But then this forgiven servant cornered another servant who owed him an insignificant amount compared to the millions he’d just been forgiven, and he demanded payment and threatened to harm the man if he didn’t pay. When the Master found out about this atrocity he confronted the first servant exclaiming,

“‘You evil servant! I forgave you that tremendous debt because you pleaded with me. Shouldn’t you have had mercy on your fellow servant, just as I had mercy on you?’ Then the angry king sent the man to prison to be tortured until he had paid his entire debt.” Jesus drove the point home by saying, “That’s what my heavenly Father will do to you if you refuse to forgive your brothers and sisters from your heart.”

Talk about sobering. This cut through my heart, and I needed it to. I needed to see myself in this story. I needed to remember that I owed millions and have been forgiven entirely. I needed to remember God’s grace poured out to me, so that I would finally understand that I’d forgotten it and as a result had been incapable of showing grace and forgiveness to someone indebted to me.

It’s not that I completely forgot the gospel in every area of my life. Rather, throughout the past year I’ve continued to share it with others, read and sing about it day after day. But in this particular situation, I’d been blinded by my bitterness and couldn’t see the obvious offensiveness of my unforgiveness. I thought I was just being righteously angry. But my grudge-bearing was offensive to Christ who has forgiven me entirely, justified me and made me righteous through nothing less than the sacrifice of His own life.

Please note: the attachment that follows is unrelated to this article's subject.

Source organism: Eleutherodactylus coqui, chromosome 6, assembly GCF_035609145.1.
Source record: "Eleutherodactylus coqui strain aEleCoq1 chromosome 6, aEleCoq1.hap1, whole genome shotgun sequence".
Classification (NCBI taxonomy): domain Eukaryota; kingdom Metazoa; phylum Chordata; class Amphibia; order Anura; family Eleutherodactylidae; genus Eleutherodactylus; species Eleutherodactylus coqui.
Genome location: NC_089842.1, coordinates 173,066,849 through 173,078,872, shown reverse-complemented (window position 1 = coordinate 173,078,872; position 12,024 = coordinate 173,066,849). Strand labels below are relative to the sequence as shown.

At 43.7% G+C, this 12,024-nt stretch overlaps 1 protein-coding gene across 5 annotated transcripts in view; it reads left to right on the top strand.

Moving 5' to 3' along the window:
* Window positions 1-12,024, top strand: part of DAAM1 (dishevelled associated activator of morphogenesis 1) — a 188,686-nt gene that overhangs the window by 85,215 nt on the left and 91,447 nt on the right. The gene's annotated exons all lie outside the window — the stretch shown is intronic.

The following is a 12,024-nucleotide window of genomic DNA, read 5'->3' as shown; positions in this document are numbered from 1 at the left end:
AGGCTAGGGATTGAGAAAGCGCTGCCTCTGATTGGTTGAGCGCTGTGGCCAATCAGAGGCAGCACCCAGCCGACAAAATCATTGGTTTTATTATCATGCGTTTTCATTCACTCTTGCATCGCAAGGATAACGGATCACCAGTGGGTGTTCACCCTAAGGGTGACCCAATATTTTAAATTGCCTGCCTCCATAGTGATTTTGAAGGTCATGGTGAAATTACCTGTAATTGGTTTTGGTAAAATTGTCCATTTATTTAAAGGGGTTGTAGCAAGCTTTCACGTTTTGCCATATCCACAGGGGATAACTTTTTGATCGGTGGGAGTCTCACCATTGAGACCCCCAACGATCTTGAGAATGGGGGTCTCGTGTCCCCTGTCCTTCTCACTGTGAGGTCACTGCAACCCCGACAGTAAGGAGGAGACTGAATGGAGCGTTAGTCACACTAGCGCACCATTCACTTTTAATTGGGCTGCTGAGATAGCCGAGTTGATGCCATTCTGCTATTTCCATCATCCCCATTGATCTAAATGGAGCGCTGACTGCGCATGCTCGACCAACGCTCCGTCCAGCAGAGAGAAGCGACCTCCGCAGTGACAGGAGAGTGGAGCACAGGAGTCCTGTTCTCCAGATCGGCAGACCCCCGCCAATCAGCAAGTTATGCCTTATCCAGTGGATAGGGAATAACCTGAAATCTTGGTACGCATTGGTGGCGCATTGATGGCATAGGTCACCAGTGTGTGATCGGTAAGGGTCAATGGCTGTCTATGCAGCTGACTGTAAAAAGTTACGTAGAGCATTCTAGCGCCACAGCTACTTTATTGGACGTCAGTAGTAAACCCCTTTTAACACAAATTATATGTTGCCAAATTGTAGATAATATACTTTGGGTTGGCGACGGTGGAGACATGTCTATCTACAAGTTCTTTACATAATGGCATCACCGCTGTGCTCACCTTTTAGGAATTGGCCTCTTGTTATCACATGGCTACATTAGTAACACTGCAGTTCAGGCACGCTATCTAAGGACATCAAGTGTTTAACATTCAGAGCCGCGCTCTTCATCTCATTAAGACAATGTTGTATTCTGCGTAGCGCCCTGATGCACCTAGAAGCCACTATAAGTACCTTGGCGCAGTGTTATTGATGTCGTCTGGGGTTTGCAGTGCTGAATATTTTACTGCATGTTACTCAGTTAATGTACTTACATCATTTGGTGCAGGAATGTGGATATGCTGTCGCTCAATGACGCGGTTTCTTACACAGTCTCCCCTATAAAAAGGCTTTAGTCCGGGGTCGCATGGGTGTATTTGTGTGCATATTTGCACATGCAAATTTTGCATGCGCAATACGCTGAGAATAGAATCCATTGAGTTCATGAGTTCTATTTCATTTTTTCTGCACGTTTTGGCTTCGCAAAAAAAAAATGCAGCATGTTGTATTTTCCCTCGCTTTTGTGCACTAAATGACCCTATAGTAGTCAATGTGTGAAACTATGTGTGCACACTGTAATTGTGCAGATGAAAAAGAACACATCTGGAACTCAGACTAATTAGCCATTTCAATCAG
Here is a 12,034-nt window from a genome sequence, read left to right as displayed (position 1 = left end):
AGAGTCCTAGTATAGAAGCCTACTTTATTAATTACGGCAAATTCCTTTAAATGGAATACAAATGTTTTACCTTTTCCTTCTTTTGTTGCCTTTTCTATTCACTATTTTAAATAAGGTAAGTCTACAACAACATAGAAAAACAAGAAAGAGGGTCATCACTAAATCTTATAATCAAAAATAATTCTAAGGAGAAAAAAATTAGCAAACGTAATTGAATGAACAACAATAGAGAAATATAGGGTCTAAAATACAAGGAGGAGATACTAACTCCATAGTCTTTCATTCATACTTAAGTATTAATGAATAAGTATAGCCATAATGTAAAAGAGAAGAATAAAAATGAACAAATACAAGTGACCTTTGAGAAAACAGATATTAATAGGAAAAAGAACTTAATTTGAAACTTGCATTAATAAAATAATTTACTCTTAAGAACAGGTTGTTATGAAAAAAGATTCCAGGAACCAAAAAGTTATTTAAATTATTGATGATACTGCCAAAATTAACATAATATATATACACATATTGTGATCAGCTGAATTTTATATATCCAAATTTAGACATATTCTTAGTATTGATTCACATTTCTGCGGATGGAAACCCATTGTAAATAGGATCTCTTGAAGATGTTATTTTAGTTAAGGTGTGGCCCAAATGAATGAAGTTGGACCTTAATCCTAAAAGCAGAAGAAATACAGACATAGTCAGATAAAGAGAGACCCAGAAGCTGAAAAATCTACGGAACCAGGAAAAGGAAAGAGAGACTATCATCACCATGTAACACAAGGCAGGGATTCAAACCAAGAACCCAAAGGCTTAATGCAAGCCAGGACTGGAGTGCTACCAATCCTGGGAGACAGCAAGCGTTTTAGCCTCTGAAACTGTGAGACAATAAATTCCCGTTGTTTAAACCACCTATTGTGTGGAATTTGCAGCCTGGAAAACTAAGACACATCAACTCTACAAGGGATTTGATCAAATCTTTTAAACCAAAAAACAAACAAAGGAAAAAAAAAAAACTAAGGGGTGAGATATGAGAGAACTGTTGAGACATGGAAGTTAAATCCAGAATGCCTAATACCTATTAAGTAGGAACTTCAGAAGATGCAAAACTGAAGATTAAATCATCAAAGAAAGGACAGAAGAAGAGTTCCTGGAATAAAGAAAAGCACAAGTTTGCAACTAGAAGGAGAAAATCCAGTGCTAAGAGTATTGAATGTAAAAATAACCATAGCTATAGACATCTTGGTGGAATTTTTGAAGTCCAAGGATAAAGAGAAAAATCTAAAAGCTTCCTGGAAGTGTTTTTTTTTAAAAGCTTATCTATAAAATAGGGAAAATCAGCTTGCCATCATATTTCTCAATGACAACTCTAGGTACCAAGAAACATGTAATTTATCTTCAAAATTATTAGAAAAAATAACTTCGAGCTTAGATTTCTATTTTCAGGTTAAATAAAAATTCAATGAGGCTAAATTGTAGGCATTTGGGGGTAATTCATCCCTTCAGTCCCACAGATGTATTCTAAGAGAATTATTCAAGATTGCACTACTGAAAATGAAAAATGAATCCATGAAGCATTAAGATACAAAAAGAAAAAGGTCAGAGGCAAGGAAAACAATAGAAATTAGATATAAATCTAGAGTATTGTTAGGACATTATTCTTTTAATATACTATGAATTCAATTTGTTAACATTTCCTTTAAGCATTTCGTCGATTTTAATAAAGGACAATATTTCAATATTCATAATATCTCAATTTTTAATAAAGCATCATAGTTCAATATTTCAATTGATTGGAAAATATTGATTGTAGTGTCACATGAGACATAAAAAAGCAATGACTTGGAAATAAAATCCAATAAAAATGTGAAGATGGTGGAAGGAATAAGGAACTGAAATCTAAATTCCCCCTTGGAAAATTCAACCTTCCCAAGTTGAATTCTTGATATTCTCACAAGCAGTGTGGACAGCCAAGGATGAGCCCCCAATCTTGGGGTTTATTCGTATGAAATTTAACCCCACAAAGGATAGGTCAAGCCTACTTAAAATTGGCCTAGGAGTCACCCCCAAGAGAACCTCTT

He, the perfect, unblemished, sinless Lamb of God, bore my sins in His body on the cross and suffered in my place! I deserved that death—it was my debt to pay! But because He is good, merciful, just and glorious in His plan of salvation for mankind, He absolved me of my debt and cancelled it by nailing it to the cross! I am free! I am forgiven! I am saved!

By grace through faith alone–this is the gift of God, not based upon my works so that I can boast in nothing and no one else save Christ alone.

This morning I again pleaded with the Lord to forgive me for harboring bitter unforgiveness and keeping a record of the wrongs another person had done. I pleaded guilty as charged and begged for mercy based on the merits of Christ. I chose to let go of the grudge and absolve my offender of their debt. And God forgave me and all my guilt is gone—again! (see Psalm 32)

The gospel is truly glorious and we cannot afford to forget it in ANY area of our lives. But if we do, God is faithful and just to forgive us when we confess our failures. Let’s encourage one another daily to remember the grace by which we have been saved. Let’s cherish it, drink it in, sing about it—letting it fill our hearts and lungs. This is our story and it should be the theme of our songs in praise of our Savior for His boundless grace to us all the day long.

Photo by Sojourn communications intern Chelsey Scott